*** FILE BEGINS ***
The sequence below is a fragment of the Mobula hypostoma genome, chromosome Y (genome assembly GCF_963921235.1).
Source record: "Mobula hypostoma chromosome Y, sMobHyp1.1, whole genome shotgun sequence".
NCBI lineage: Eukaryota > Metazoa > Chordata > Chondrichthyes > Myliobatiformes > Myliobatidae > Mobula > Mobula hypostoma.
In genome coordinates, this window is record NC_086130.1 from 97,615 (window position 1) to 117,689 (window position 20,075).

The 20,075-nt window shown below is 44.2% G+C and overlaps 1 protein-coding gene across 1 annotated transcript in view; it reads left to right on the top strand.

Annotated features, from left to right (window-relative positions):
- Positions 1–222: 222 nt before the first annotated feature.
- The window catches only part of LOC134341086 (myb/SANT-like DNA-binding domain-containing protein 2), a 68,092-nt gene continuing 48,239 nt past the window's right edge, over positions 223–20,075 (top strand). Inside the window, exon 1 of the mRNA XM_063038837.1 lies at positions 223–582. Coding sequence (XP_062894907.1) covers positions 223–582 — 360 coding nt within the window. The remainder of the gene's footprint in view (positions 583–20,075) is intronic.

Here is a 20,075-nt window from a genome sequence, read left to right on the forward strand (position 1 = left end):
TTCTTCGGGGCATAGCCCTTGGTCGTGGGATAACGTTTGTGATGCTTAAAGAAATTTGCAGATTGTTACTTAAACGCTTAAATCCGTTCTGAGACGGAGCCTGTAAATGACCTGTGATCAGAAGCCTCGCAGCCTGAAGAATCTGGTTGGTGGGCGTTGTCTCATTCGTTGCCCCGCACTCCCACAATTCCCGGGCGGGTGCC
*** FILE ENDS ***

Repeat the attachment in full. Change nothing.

The sequence below is a fragment of the Mobula hypostoma genome, chromosome Y (genome assembly GCF_963921235.1).
Source record: "Mobula hypostoma chromosome Y, sMobHyp1.1, whole genome shotgun sequence".
NCBI lineage: Eukaryota > Metazoa > Chordata > Chondrichthyes > Myliobatiformes > Myliobatidae > Mobula > Mobula hypostoma.
In genome coordinates, this window is record NC_086130.1 from 97,615 (window position 1) to 117,689 (window position 20,075).

The 20,075-nt window shown below is 44.2% G+C and overlaps 1 protein-coding gene across 1 annotated transcript in view; it reads left to right on the top strand.

Annotated features, from left to right (window-relative positions):
- Positions 1–222: 222 nt before the first annotated feature.
- The window catches only part of LOC134341086 (myb/SANT-like DNA-binding domain-containing protein 2), a 68,092-nt gene continuing 48,239 nt past the window's right edge, over positions 223–20,075 (top strand). Inside the window, exon 1 of the mRNA XM_063038837.1 lies at positions 223–582. Coding sequence (XP_062894907.1) covers positions 223–582 — 360 coding nt within the window. The remainder of the gene's footprint in view (positions 583–20,075) is intronic.

Here is a 20,075-nt window from a genome sequence, read left to right on the forward strand (position 1 = left end):
TTCTTCGGGGCATAGCCCTTGGTCGTGGGATAACGTTTGTGATGCTTAAAGAAATTTGCAGATTGTTACTTAAACGCTTAAATCCGTTCTGAGACGGAGCCTGTAAATGACCTGTGATCAGAAGCCTCGCAGCCTGAAGAATCTGGTTGGTGGGCGTTGTCTCATTCGTTGCCCCGCACTCCCACAATTCCCGGGCGGGTGCC